H.15 Improving Arm Positioning for Conebeam CT
Conebeam CT (CBCT) has become a mainstay of advanced imaging in interventional radiology (IR) across the United States and the world. During outpatient minimally invasive image-guided procedures ranging from treatment of cancers in the liver to endovascular treatment of enlarged prostate glands, CBCT is used to confirm target location of treatment (such as tumors) and provide 3D roadmaps to steers microwires and microcatheters to a destination for treatment. The xray device must spin around the patient capturing images to generate a CT-like data set.
Several advances have been made in this space. For instance, given the rapid rise of transradial procedures (therapies that use the left radial artery as an approach to the liver, prostate, or other location in the body), CBCT has been advanced in some rooms with newer imaging equipment to avoid crossing the left arm. This allows the left arm to remain in position and not obstruct the geospatial rotation of the equipment. In older rooms, however, this remains a challenge.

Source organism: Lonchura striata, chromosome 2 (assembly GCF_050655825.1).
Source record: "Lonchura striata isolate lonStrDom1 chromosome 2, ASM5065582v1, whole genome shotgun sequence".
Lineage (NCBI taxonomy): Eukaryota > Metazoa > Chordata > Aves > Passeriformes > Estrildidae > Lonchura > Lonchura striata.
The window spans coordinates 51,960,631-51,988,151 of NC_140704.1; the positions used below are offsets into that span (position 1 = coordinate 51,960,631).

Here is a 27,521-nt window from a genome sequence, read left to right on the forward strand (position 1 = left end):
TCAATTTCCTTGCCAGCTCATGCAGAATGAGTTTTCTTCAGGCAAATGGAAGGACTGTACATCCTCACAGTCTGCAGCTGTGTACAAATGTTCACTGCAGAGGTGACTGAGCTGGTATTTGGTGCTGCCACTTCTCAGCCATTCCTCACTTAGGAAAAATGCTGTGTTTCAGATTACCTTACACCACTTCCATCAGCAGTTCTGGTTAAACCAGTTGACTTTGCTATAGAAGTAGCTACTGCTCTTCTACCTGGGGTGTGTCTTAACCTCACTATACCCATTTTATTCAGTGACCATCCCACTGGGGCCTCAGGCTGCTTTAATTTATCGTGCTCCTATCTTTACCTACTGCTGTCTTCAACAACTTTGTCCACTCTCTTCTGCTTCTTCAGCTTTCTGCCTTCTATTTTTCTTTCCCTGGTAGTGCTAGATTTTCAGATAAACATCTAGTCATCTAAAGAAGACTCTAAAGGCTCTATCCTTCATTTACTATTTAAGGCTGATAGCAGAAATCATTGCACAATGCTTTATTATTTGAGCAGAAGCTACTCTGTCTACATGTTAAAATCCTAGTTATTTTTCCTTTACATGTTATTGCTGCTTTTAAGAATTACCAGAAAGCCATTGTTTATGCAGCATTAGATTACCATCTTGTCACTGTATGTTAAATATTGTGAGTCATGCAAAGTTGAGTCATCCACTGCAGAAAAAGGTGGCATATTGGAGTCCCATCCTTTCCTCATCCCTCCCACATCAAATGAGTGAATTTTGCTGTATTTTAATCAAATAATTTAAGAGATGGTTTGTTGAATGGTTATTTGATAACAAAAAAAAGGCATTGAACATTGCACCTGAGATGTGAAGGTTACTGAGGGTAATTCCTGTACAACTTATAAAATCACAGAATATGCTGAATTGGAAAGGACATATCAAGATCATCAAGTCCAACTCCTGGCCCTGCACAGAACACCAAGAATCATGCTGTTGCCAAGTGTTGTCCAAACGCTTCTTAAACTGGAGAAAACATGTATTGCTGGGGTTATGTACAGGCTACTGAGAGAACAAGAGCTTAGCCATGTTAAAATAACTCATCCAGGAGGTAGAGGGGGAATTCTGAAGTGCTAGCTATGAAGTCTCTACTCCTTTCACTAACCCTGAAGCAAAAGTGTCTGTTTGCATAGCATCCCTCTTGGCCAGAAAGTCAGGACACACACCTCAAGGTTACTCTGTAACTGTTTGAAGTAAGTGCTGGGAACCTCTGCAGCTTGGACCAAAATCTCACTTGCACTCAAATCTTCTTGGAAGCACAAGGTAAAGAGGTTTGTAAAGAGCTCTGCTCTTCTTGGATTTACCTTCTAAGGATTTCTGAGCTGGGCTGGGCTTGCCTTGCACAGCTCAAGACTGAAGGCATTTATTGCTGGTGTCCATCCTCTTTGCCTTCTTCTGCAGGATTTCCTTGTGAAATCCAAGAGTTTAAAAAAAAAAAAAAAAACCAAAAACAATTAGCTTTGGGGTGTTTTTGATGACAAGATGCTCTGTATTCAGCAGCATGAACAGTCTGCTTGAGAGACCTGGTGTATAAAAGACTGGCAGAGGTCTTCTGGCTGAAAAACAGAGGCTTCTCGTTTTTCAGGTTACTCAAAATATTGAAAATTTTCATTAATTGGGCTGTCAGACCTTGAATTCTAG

Nevertheless, the need to move a patients arm mid-procedure to avoid obstruction the rotation remains a central challenge. Arm boards providing stability often have to be removed. Many patients have osteoarthritis of the shoulder, making positioning difficult to hold for the length of the “spin” and uncomfortable. Patients may be of size, further limiting positioning and visualization. Older equipment may still require crossing the left arm, further complicating positioning. In tall patients for pelvic interventions, such as prostate artery embolization, the spin rotation may have to be altered, also adding to the complexity.
An ideal solution would position the arms in such a way as to be out of the field-of-view and rotation of the equipment, maintain a level of comfort for patients, have versatility to address the aforementioned issues, and be fast to set up and restore.
The mentorship/sponsorship team have innumerable years of experience and are seen as leaders in the use of advanced imaging like CBCT for image-guided interventions. They have had over 7 years of experience working with Capstone Design teams to foster new solutions in this dynamic but exponential growing space.